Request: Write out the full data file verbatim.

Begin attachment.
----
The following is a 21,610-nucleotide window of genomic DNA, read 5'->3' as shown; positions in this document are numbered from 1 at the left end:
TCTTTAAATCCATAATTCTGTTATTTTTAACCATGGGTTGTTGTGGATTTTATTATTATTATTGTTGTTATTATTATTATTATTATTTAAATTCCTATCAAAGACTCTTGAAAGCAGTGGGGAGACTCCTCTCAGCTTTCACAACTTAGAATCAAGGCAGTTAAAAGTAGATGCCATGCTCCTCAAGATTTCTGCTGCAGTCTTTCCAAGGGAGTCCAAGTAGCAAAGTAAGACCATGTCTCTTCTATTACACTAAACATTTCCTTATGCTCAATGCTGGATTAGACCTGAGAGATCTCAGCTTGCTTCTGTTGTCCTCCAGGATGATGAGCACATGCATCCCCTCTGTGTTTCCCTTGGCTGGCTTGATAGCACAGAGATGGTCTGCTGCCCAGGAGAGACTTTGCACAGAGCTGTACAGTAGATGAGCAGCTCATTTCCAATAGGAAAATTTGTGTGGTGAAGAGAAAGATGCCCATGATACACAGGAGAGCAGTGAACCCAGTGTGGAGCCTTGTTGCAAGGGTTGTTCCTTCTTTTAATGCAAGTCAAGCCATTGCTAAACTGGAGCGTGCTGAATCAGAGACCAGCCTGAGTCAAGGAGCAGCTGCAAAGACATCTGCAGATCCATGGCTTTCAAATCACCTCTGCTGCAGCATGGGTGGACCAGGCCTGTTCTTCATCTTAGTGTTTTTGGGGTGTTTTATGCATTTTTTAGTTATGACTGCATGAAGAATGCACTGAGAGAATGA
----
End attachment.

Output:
The following is a 21,610-nucleotide window of genomic DNA, read 5'->3' as shown; positions in this document are numbered from 1 at the left end:
TCTTTAAATCCATAATTCTGTTATTTTTAACCATGGGTTGTTGTGGATTTTATTATTATTATTGTTGTTATTATTATTATTATTATTTAAATTCCTATCAAAGACTCTTGAAAGCAGTGGGGAGACTCCTCTCAGCTTTCACAACTTAGAATCAAGGCAGTTAAAAGTAGATGCCATGCTCCTCAAGATTTCTGCTGCAGTCTTTCCAAGGGAGTCCAAGTAGCAAAGTAAGACCATGTCTCTTCTATTACACTAAACATTTCCTTATGCTCAATGCTGGATTAGACCTGAGAGATCTCAGCTTGCTTCTGTTGTCCTCCAGGATGATGAGCACATGCATCCCCTCTGTGTTTCCCTTGGCTGGCTTGATAGCACAGAGATGGTCTGCTGCCCAGGAGAGACTTTGCACAGAGCTGTACAGTAGATGAGCAGCTCATTTCCAATAGGAAAATTTGTGTGGTGAAGAGAAAGATGCCCATGATACACAGGAGAGCAGTGAACCCAGTGTGGAGCCTTGTTGCAAGGGTTGTTCCTTCTTTTAATGCAAGTCAAGCCATTGCTAAACTGGAGCGTGCTGAATCAGAGACCAGCCTGAGTCAAGGAGCAGCTGCAAAGACATCTGCAGATCCATGGCTTTCAAATCACCTCTGCTGCAGCATGGGTGGACCAGGCCTGTTCTTCATCTTAGTGTTTTTGGGGTGTTTTATGCATTTTTTAGTTATGACTGCATGAAGAATGCACTGAGAGAATGA